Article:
In your MainActivity, add a call to Essentials in your OnResume:

    protected override void OnResume()


For UWP, declare your callback URI in your Package.appxmanifest file:

        <uap:Extension Category="windows.protocol">
            <uap:Protocol Name="myapp">
                <uap:DisplayName>My App</uap:DisplayName>

Apple Sign In

For using social authentication in your app, chances are you are also adding Apple Sign In. We have you covered on iOS, Android, and UWP.

First, configure your app to use Apple Sign In.

For iOS 13 and higher, use the AppleSignInAuthenticator.AuthenticateAsync() method. This will call the native Apple Sign in API’s under the hood so users get the best experience possible on these devices. Write your shared code to use the right API at runtime like this:

    var scheme = "..."; // Apple, Microsoft, Google, Facebook, etc.
    WebAuthenticatorResult r = null;
    if (scheme.Equals("Apple")
        && DeviceInfo.Platform == DevicePlatform.iOS
        && DeviceInfo.Version.Major >= 13)
        // Use Native Apple Sign In API's
        r = await AppleSignInAuthenticator.AuthenticateAsync();
        // Web Authentication flow
        var authUrl = new Uri(authenticationUrl + scheme);
        var callbackUrl = new Uri("xamarinessentials://");
        r = await WebAuthenticator.AuthenticateAsync(authUrl, callbackUrl);
    var accessToken = r?.AccessToken;

For non-iOS 13 devices, this will start the web authentication flow. This can also be used to enable Apple Sign In on Android and UWP devices.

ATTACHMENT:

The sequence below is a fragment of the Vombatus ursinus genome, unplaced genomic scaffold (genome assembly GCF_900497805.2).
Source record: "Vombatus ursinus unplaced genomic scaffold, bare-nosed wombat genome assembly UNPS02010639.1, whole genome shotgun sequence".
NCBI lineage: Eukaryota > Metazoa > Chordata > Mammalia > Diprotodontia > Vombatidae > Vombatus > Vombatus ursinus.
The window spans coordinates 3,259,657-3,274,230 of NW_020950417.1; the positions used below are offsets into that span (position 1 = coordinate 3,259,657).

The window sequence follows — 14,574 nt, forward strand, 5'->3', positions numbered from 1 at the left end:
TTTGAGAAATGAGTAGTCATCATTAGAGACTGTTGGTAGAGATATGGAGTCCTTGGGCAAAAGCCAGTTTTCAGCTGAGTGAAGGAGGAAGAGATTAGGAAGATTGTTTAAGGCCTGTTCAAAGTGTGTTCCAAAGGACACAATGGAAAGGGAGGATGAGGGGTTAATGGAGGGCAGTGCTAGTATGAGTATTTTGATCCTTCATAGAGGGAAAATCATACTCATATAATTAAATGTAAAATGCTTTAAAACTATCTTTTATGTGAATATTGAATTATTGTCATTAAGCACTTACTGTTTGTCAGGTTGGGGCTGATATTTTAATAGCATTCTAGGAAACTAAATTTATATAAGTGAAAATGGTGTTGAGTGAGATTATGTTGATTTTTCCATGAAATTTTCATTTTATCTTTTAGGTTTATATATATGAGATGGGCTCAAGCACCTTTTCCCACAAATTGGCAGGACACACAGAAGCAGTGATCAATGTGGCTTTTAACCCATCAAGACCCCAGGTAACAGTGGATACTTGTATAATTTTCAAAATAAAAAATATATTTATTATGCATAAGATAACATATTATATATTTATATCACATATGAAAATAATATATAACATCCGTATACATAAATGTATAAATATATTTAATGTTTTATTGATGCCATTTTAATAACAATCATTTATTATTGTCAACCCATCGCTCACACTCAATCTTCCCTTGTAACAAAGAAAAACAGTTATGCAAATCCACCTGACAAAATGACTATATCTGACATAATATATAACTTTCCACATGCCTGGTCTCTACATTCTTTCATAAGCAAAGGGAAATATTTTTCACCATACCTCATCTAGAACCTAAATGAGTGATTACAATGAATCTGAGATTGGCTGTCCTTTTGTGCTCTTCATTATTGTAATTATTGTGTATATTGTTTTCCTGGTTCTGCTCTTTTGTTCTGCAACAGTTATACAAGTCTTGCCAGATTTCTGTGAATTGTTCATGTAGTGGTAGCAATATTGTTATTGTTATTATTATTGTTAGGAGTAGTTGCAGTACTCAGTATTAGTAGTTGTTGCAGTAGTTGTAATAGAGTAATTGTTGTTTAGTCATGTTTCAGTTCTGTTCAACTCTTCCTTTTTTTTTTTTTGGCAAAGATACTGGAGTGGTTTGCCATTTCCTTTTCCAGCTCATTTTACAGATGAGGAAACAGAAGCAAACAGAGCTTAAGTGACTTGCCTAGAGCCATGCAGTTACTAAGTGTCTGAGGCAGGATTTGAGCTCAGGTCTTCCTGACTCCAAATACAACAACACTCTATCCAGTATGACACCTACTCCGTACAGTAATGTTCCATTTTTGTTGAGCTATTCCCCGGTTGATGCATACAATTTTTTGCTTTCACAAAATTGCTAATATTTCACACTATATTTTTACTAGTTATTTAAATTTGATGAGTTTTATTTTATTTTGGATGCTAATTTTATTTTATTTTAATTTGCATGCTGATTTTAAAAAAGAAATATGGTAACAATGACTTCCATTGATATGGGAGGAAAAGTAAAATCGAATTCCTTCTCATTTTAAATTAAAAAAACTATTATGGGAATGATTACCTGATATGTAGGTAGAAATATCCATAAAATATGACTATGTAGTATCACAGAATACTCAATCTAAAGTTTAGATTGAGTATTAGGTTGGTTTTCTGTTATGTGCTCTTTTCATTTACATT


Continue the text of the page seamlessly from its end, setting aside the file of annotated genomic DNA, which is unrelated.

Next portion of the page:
Web Authentication with ASP.NET

It is possible to use the WebAuthenticator API with any web backend. However, using ASP.NET Core makes this process super easy.

Set up all desired providers just like you would setup any external social authentication provider.

There are two additional things needed for this example to work:

  1. Use .AddCookies() in your Startup.cs .AddAuthentication() call
  2. All providers must be configured with .SaveTokens = true;

To include Apple Sign In, use the AspNet.Security.OAuth.Apple NuGet package. View the full Startup.cs sample in the Essentials GitHub repository.

Adding a Custom Mobile Auth Controller

With a mobile authentication flow, we typically want to initiate the flow directly to a provider that the user has chosen. (Such as: clicking a “Microsoft” button on the sign-in screen of an app.) We also want to be able to return relevant information to our app at a specific callback URI to end the authentication flow.

To achieve this we can use a custom API Controller:

    public class AuthController : ControllerBase
        const string callbackScheme = "myapp";
        [HttpGet("{scheme}")] // eg: Microsoft, Facebook, Apple, etc
        public async Task Get([FromRoute]string scheme)
            // 1. Initiate authentication flow with the scheme (provider)
            // 2. When the provider calls back to this URL
            //    a. Parse out the result
            //    b. Build the app callback URL
            //    c. Redirect back to the app

The purpose of this controller is to infer the scheme (provider) that the app is requesting. As well as initiate the authentication flow with the social provider. When the provider calls back to the web backend, the controller parses out the result and redirects to the app’s callback URI with parameters.

Sometimes, you may want to return things like the provider’s access_token back to the app. This can be done via the callback URI’s query parameters. Alternatively, you may want to create your own identity on your server and pass back your own token to the app. What and how you do this part is up to you!

Check out the full controller sample in the Essentials repository.

Get Started with Authentication

Xamarin.Essentials’ Web Authenticator API gives you the ability to easily add an authentication flow into your app using any web backend. ASP.NET core makes it extremely simple to plug in popular social authentication providers to connect your app with.

Check out the Xamarin.Forms and ASP.NET Core samples for more information. As well as our awesome, new WebAuthenticator documentation to get started today!